Carmakers can learn from racing rivalry

Playboy magazine editor and author A.J. Baime

TEXT OF INTERVIEW

HOST: If you're a racing fan, there is plenty for you to do this weekend. NASCAR races, Indy cars, drag races, a little bit of everything. Or you could tune into a real race. The 24 Hours of Le Mans is this weekend over in France. It is one of the world's great races.

Cars and their drivers have to have speed. Not to mention the endurance to last a full day on the racecourse. For carmakers, it's a chance for worldwide bragging rights. And forty years ago it was an opportunity for Henry Ford II to turn his grandfather's company around.

A.J. Baime writes about that the race and Ford versus Ferarri in his new book "Go Like Hell." A.J., good to have you with us.

A.J. Baime: Thank you so much.

Ryssdal: Let's set the stage here for a minute. Because, you know, today Le Mans is race car race, it's high profile and all that. But in the 50s and 60s, it was another order of magnitude.

Baime: It was probably the biggest single sporting event in the world at the time. By the end of 1966, it was a live broadcast, major major event. There was no better marketing for a car company than to build the fastest, most technologically advanced racing car and win at the 24 hours at the Le Mans.

Ryssdal: And here we have Henry Ford in the early-to-mid 1960s, Henry Ford II taking over the company and really having to rescue it a little bit, wasn't he?

Baime: This quintessentially American empire was really backed into a corner and they had the foresight to see that the future of the automobile business was in Europe, that this was the dawn of globalism. So he invested wildly in conquering Europe. And the way to do that was to market your cars at the 24 hours at Le Mans.

Ryssdal: Tell me about the rivalry between Henry Ford II and Enzo Ferrari, because Ferrari was the dominant force in European racing at the time.

Baime: Two unimaginably larger-than-life figures. These two guys valued their companies and the companies that bore their name more than their own families. I mean, they lived and breathed those cars. Henry Ford II wanted to dominate Europe. He realized that in the 1960s people wanted cars that were about style and speed and even danger. And nobody represented that more than the cars of Enzo Ferrari.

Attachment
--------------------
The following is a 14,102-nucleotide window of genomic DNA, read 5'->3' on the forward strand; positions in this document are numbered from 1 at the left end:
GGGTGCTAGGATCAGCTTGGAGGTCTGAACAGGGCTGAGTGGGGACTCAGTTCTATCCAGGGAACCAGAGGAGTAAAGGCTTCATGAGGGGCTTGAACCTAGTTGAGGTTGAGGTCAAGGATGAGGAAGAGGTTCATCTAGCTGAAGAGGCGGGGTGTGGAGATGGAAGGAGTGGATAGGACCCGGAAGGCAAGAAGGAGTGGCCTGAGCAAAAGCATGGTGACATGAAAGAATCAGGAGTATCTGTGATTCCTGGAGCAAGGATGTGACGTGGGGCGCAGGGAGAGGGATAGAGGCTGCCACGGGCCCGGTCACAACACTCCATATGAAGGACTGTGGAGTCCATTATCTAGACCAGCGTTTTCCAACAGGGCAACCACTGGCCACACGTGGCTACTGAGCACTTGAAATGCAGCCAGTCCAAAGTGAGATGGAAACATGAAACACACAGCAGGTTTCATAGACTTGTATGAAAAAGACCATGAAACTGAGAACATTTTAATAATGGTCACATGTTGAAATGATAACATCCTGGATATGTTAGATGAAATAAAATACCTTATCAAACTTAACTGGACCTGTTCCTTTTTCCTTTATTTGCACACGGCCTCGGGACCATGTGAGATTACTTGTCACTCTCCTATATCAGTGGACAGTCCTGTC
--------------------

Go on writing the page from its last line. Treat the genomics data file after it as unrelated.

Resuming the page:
So essentially, Ford sent a team over and tried to buy Ferrari. And the deal goes very sour. And it became apparent, I think, to many that Enzo Ferrari was just toying with Henry Ford II, that he never meant to make this deal in the first place and he was just negotiating so that he could go and make a deal with Fiat, which given what's going on with Fiat and Chrysler today, wow, who could see into the future.

But Henry Ford II was spurned in a public stage, so this rivalry really became very intense and it came to pit two entire continents against each other at the greatest automobile race in the world. I mean, who could script that?

Ryssdal: Give us some sense of what it was like at these races back then. It's not like they had harnesses and roll cages and all the equipment that drivers have today. These guys were strapping themselves into the car with a seat belt and wooden steering wheels and to quote your title, going like hell.

Baime: Rivalry fuels innovation, two people want to beat each other, they're going to think really hard how they're going to do it. So at the beginning of the book, these guys are in these cars going 103 miles an hour down the Mulsanne Straight, the longest straight in racing. By the end of the book, they're going 225 miles an hour.

These were very difficult cars to drive, it's incredible to think how primitive they were at the time. And yet, they were advanced: They had disc brakes. You know, Ferrari was fooling around with fuel injection, all this new technology, that eventually filtered into the cars that we drive everyday today.

Now there's another way to answer that question: What was it like for the spectator? The race was very much an affair. It was something that wealthy people attended and people came from France and Germany. And you would see men in military uniforms on leave from base and TV cameras. There's never been a moment in racing history that was that romantic.

Ryssdal: But that romance, I mean given the car industry today, it's a little bit sad, isn't it?

Baime: It is. It's very sad, but there's another way to look at it. The struggle for speed and glamor of the 1960s is translated to something different now: The struggle for the car technology of the future is very much the great industrial struggle of our time. And there's something terrifically fascinating about that and I'm just excited for what we're going to see in the future.

Ryssdal: A.J. Baime, he's an executive editor at Playboy magazine. His book about Ford and Ferrari and Le Mans races of the mid-1960s is called "Go Like Hell." A.J. thanks a lot.

Baime: Thank you so much for having me.

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